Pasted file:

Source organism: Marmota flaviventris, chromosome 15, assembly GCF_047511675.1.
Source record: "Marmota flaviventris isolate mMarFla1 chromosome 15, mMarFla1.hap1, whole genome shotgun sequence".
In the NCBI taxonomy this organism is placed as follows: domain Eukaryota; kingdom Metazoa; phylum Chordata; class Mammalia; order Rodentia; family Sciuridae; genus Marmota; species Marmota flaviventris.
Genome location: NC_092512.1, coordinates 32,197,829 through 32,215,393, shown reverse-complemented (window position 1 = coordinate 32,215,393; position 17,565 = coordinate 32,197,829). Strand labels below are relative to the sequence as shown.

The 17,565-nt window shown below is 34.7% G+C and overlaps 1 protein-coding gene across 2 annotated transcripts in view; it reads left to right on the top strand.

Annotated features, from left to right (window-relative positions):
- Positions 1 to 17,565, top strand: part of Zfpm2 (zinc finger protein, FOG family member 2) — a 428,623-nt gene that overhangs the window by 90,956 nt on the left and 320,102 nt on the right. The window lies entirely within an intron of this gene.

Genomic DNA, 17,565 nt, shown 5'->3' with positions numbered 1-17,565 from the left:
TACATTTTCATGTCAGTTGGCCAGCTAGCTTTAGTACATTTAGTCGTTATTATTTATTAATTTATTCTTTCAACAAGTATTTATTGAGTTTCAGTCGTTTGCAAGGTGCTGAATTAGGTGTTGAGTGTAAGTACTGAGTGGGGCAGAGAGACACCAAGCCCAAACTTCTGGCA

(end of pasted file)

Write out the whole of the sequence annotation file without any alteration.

Source organism: Marmota flaviventris, chromosome 15, assembly GCF_047511675.1.
Source record: "Marmota flaviventris isolate mMarFla1 chromosome 15, mMarFla1.hap1, whole genome shotgun sequence".
In the NCBI taxonomy this organism is placed as follows: domain Eukaryota; kingdom Metazoa; phylum Chordata; class Mammalia; order Rodentia; family Sciuridae; genus Marmota; species Marmota flaviventris.
Genome location: NC_092512.1, coordinates 32,197,829 through 32,215,393, shown reverse-complemented (window position 1 = coordinate 32,215,393; position 17,565 = coordinate 32,197,829). Strand labels below are relative to the sequence as shown.

The 17,565-nt window shown below is 34.7% G+C and overlaps 1 protein-coding gene across 2 annotated transcripts in view; it reads left to right on the top strand.

Annotated features, from left to right (window-relative positions):
- Positions 1 to 17,565, top strand: part of Zfpm2 (zinc finger protein, FOG family member 2) — a 428,623-nt gene that overhangs the window by 90,956 nt on the left and 320,102 nt on the right. The window lies entirely within an intron of this gene.

Genomic DNA, 17,565 nt, shown 5'->3' with positions numbered 1-17,565 from the left:
TACATTTTCATGTCAGTTGGCCAGCTAGCTTTAGTACATTTAGTCGTTATTATTTATTAATTTATTCTTTCAACAAGTATTTATTGAGTTTCAGTCGTTTGCAAGGTGCTGAATTAGGTGTTGAGTGTAAGTACTGAGTGGGGCAGAGAGACACCAAGCCCAAACTTCTGGCA